by Bruce Cherney
While the other four provinces celebrated Dominion Day on July 1, 1870, the residents of the Red River Settlement could be forgiven for being preoccupied by other matters that seemed to be of a more pressing concern.
A conflict had smouldered in the community between old and new residents and the Canadian government and local claims of rights, which ignited into a full-blown fire in the fall of 1869, increased in vigour in the winter of 1869-70 and was temporarily extinguished by the spring of 1870. But, the embers of dissatisfaction still glowed and only needed a new source of fuel to reignite the blaze.
The new Province of Manitoba had been created scant weeks before Dominion Day 1870, by an act of the Canadian Parliament on May 12, although the official entrance of the fifth province into Confederation was not to occur until July 15.
In the meantime, the settlement’s residents were uncertain about the implications of their new status as a province in the wake of the turmoil that had disrupted the community since the fall of 1869.
To relieve the tension, it was far easier for the residents to continue with their long tradition of celebrating Queen Victoria’s birthday on May 24 “as a general holiday all over the settlement; in town the stores and other businesses were closed and people generally went in for a good time ...,” reported the New Nation on May 28, 1870.
The Queen’s annual birthday celebrations in the community had been reported in Red River’s first newspaper, the Nor’Wester (started in December 1859), in 1860. “The celbration of this anniversary is regarded as a matter of course throughout Her Majesty’s Dominions — not even excepting Red River ...”
The New Nation said that the day generally “passed off very pleasantly and quietly, with the exception of the little
Growing anxiety in the community was caused by the approach of an armed force led by British Colonel Garnet Wolseley, whose purpose was reputably to quell the “rebellion” in the settlement and to restore peace and order. That the Red River had been quite peaceful for months had little bearing on the official and unofficial mission of the British regulars and Canadian militia that had set out from the East. The militiamen from Ontario believed their mission was to avenge the execution of Thomas Scott by the Louis Riel-led provisional government on March 4.
The only unresolved issues were the intentions of the approaching army and the question of amnesty for the leaders of the provisional government — Riel, Ambroise Lepine and William O’Donoghue were the most threatened.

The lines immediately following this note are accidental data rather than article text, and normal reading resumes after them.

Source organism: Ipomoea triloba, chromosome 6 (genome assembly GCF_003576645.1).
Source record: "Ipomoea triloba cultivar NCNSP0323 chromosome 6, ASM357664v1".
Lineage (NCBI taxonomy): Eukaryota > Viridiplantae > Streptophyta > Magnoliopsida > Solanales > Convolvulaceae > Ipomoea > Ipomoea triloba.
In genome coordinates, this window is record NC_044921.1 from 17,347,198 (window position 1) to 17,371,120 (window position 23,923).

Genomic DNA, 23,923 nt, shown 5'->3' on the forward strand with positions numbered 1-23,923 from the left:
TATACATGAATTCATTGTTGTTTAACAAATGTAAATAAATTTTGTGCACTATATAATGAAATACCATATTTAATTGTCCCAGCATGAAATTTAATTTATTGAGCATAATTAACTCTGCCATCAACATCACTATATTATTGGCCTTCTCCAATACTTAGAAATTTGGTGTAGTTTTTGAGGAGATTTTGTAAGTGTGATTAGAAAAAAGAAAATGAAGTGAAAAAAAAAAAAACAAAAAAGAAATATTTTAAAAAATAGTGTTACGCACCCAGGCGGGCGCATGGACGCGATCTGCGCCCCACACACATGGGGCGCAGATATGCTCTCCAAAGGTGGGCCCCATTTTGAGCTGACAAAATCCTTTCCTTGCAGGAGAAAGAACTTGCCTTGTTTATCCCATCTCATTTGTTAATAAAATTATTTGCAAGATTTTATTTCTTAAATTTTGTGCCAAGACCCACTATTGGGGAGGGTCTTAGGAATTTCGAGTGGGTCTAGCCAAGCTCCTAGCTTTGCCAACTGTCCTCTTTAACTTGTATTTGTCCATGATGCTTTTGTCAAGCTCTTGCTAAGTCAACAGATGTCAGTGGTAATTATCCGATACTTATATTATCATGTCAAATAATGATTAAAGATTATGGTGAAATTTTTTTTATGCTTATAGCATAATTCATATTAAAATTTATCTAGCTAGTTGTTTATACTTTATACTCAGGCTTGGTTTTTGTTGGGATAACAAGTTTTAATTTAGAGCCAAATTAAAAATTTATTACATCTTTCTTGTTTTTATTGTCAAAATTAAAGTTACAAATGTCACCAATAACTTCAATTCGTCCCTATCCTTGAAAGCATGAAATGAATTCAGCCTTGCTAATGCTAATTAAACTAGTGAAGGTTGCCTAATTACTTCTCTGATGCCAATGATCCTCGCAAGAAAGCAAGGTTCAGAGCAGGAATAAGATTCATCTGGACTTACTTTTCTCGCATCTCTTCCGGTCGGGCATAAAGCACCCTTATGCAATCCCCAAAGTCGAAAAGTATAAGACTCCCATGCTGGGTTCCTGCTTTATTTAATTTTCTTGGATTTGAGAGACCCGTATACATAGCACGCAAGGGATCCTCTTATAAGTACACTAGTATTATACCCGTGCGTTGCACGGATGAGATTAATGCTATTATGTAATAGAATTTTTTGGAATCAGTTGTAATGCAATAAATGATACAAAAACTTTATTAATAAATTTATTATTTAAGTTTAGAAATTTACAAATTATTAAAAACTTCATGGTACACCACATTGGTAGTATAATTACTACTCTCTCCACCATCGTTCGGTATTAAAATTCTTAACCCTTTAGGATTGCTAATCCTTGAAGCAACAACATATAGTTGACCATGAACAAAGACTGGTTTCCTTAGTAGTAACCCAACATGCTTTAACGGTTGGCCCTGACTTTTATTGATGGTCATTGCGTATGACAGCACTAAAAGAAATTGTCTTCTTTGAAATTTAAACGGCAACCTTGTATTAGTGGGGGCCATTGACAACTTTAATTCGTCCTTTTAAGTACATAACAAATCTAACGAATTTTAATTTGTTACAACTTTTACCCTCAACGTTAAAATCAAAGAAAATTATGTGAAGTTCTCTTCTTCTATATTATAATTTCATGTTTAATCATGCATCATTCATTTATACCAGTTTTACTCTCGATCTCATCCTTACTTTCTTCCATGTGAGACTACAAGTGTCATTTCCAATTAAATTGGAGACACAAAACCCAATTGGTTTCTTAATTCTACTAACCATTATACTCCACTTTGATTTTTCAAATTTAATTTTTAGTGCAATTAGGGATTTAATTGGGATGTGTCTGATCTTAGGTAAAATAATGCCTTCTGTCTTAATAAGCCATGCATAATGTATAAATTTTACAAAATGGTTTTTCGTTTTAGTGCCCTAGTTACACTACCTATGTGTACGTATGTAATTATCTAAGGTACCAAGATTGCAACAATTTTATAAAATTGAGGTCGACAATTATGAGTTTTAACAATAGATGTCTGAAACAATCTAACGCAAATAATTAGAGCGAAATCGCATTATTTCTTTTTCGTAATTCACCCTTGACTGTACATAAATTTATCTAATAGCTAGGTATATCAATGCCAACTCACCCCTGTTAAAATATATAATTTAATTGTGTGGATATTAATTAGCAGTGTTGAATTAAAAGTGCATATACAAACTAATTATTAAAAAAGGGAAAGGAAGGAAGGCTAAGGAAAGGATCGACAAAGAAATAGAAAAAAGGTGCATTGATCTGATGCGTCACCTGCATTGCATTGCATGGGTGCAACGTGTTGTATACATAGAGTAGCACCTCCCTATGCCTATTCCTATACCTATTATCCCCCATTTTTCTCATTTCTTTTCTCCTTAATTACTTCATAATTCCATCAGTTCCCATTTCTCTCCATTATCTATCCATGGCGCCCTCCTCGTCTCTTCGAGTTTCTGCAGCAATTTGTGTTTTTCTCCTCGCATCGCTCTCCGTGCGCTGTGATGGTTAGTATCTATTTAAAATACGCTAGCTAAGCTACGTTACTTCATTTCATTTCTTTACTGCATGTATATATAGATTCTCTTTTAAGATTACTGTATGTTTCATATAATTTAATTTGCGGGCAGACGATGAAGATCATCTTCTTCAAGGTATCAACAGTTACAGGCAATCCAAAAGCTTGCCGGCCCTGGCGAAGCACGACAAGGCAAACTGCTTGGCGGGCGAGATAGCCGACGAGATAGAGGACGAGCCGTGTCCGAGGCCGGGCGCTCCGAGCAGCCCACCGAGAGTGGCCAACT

“Our mission is one of peace,” assured Wolseley in a July 23, 1870, letter to the New Nation, “and the sole object of the expedition is to secure Her Majesty’s sovereign authority .”
In his private correspondence, Wolseley was significantly more hostile, claiming he wanted a fight so he could cleanse Canada of Riel and “vermin of his ilk.”
Following the troubling events of 1870, the first Dominion Day (now officially called Canada Day) was celebrated in Manitoba.
The Manitoban reported on July 1, 1871, that: “Dominion Day was celebrated in Winnipeg in true Canadian style. In the morning at sunrise a royal salute was given, which made noise enough to intimate the arrival for the holiday. Large numbers of people from all parts of the province flocked in during the day and by noon the concourse on the common was considerable. Games of various description were engaged in and in the evening a moonlight excursion given by the owners of the (steamboat) Selkirk was largely taken advantage of.”
The 1872 Dominion Day was deemed “a genuine failure in Winnipeg” because rain fell in torrents and everyone stayed at home. “... no sign of the holiday or rejoicing was seen but three or four (British) flags drooping listlessly in the rain. Not even an effigy was burned in the evening,” according to a report by the Manitoban.
On the other hand, the Manitoba Free Press reported enthusiastically on the 1873 Dominion Day.
Businesses and schools were closed at noon in Winnipeg and neighbouring communities.
“The Confederation of the Provinces having come into fashion on the First of July, 1867, and the people of Manitoba, feeling somewhat inclined to express much satisfaction thereat, concluded to celebrate the 6th anniversary of the important event in a manner at once expressive of unbounded loyalty and generally bully,” said the Free Press.